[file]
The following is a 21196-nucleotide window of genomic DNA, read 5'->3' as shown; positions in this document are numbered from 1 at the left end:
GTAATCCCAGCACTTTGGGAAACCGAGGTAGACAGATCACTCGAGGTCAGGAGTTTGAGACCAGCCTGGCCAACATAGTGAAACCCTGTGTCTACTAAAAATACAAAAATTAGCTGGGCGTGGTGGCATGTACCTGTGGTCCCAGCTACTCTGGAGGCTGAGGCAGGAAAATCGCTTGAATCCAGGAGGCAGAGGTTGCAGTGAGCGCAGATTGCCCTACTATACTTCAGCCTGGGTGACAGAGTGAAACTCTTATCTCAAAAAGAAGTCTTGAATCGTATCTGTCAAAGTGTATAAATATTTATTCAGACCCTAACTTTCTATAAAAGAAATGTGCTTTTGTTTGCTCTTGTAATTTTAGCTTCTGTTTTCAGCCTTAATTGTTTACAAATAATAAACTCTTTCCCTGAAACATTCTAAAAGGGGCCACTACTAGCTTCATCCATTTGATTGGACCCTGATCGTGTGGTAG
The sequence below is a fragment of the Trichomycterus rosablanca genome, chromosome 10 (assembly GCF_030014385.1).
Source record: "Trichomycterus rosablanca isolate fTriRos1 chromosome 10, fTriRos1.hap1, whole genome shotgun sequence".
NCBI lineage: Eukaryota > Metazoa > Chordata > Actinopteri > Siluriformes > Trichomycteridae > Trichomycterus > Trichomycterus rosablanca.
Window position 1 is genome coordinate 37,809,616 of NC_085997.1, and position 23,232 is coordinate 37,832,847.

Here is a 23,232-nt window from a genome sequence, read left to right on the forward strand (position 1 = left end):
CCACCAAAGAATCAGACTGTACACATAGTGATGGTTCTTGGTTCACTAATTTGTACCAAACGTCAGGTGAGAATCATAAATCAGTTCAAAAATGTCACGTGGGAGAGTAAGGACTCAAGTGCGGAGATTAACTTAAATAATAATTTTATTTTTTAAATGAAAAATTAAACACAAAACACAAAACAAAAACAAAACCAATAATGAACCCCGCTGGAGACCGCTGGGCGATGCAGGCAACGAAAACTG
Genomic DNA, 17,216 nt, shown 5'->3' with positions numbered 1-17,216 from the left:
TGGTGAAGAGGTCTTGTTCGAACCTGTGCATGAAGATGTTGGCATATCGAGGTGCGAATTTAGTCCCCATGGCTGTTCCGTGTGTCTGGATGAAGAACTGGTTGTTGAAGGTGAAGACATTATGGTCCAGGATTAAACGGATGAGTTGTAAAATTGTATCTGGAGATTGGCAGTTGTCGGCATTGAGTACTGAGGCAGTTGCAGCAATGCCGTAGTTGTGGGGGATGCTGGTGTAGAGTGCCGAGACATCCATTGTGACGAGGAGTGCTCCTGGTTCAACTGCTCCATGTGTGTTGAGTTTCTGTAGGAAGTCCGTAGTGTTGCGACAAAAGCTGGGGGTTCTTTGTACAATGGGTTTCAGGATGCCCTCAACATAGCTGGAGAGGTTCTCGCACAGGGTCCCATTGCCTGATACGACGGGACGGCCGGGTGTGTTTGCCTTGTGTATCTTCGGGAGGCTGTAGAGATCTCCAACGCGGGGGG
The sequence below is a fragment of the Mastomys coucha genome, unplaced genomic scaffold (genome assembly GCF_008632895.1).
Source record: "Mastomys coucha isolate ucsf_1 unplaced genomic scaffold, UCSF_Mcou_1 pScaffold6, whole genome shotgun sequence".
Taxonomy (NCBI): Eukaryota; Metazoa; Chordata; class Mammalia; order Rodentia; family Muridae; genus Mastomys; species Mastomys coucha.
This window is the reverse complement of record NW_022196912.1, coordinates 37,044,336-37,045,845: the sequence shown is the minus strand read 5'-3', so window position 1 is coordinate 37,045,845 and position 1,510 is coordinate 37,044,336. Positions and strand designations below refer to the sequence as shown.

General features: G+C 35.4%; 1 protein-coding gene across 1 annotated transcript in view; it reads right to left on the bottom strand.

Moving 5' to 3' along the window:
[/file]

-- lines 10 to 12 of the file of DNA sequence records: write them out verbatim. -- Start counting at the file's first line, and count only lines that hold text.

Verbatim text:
TGGTGAAGAGGTCTTGTTCGAACCTGTGCATGAAGATGTTGGCATATCGAGGTGCGAATTTAGTCCCCATGGCTGTTCCGTGTGTCTGGATGAAGAACTGGTTGTTGAAGGTGAAGACATTATGGTCCAGGATTAAACGGATGAGTTGTAAAATTGTATCTGGAGATTGGCAGTTGTCGGCATTGAGTACTGAGGCAGTTGCAGCAATGCCGTAGTTGTGGGGGATGCTGGTGTAGAGTGCCGAGACATCCATTGTGACGAGGAGTGCTCCTGGTTCAACTGCTCCATGTGTGTTGAGTTTCTGTAGGAAGTCCGTAGTGTTGCGACAAAAGCTGGGGGTTCTTTGTACAATGGGTTTCAGGATGCCCTCAACATAGCTGGAGAGGTTCTCGCACAGGGTCCCATTGCCTGATACGACGGGACGGCCGGGTGTGTTTGCCTTGTGTATCTTCGGGAGGCTGTAGAGATCTCCAACGCGGGGGG
The sequence below is a fragment of the Mastomys coucha genome, unplaced genomic scaffold (genome assembly GCF_008632895.1).
Source record: "Mastomys coucha isolate ucsf_1 unplaced genomic scaffold, UCSF_Mcou_1 pScaffold6, whole genome shotgun sequence".